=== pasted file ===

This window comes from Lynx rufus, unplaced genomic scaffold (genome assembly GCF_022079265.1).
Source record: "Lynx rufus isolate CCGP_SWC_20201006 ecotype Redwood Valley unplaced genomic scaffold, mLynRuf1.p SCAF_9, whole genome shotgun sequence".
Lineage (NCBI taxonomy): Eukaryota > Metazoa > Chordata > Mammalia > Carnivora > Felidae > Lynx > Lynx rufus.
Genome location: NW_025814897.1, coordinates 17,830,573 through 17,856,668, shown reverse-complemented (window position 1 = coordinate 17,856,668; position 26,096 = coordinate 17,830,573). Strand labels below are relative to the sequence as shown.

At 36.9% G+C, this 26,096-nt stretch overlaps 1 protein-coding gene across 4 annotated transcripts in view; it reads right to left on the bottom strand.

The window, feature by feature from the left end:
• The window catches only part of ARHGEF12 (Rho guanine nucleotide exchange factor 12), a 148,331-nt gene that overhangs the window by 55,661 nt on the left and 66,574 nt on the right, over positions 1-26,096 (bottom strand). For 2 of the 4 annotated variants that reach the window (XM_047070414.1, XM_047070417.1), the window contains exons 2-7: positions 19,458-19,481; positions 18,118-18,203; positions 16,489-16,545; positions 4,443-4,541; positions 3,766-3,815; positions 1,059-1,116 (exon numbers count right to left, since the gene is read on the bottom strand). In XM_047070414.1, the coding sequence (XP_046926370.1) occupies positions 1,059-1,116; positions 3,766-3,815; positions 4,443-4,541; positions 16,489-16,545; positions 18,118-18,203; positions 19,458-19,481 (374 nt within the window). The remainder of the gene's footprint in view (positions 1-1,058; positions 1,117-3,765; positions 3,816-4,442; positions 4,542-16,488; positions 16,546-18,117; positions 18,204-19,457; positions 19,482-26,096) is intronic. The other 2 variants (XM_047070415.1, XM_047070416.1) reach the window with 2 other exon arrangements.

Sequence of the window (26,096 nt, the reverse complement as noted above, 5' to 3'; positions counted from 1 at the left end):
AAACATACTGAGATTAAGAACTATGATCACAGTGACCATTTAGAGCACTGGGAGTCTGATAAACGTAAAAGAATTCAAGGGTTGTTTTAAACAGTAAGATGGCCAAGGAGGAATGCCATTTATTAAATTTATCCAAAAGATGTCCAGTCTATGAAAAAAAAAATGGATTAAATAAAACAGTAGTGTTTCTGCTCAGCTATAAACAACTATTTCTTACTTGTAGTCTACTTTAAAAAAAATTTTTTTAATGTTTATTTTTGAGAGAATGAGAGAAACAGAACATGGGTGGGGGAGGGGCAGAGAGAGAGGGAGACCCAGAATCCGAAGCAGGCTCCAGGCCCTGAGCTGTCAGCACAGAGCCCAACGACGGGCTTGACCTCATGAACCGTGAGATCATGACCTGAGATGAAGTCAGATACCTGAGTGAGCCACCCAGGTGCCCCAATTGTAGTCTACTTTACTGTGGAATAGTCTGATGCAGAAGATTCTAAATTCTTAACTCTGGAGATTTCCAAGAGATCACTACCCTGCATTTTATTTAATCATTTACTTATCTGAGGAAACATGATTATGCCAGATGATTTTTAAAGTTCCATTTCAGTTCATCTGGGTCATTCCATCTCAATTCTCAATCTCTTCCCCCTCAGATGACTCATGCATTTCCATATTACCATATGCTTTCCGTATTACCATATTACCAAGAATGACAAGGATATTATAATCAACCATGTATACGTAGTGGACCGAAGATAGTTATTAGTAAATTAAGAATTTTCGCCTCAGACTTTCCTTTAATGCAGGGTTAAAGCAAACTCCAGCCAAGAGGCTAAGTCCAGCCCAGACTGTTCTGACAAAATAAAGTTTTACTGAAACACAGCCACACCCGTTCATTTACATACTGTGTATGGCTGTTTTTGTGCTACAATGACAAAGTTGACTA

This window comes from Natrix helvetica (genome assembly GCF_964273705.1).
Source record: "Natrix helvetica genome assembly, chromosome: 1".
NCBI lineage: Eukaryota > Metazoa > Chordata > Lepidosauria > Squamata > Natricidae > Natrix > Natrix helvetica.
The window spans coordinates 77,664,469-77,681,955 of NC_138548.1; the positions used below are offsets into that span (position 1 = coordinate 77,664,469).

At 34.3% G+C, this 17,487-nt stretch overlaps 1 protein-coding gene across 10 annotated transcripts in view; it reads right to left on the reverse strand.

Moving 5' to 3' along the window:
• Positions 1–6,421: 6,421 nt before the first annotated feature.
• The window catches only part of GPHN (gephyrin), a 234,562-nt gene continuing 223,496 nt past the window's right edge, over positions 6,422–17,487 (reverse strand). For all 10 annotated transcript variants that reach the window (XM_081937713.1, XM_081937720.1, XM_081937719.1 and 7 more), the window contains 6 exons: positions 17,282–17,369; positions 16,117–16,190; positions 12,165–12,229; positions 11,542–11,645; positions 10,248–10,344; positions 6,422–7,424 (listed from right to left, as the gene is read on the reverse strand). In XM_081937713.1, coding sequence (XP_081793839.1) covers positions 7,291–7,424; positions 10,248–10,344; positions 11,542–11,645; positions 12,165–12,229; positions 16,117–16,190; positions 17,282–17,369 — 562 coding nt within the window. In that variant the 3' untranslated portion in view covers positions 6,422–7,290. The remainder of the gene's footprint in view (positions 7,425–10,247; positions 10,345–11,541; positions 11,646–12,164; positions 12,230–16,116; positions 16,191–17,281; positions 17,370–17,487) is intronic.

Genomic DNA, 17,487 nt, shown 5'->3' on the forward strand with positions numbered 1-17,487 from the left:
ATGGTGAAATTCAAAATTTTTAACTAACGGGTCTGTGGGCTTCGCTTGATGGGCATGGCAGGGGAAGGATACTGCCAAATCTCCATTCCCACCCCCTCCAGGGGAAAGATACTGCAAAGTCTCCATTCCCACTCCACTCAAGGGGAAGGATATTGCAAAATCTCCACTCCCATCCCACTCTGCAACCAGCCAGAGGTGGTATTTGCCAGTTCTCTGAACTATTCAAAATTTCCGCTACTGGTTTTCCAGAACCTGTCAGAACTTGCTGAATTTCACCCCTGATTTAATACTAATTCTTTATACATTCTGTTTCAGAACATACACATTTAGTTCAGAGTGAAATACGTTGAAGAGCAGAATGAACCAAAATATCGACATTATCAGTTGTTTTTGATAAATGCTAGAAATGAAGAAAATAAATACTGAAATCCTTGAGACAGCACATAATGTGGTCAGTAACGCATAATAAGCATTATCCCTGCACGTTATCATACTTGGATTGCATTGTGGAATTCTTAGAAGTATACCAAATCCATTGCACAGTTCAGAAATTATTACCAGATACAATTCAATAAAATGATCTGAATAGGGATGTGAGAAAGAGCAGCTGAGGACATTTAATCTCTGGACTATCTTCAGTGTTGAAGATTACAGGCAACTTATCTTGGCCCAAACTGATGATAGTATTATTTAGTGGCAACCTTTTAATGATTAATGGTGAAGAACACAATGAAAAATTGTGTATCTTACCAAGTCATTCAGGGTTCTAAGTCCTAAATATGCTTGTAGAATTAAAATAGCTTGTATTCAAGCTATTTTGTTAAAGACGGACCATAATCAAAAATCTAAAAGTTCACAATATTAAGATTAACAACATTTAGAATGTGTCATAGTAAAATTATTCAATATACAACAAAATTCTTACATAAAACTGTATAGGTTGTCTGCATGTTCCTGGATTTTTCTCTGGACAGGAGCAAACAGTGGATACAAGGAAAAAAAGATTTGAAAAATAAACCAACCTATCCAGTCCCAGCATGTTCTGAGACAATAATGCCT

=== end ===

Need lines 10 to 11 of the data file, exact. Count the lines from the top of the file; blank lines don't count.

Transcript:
This window comes from Natrix helvetica (genome assembly GCF_964273705.1).
Source record: "Natrix helvetica genome assembly, chromosome: 1".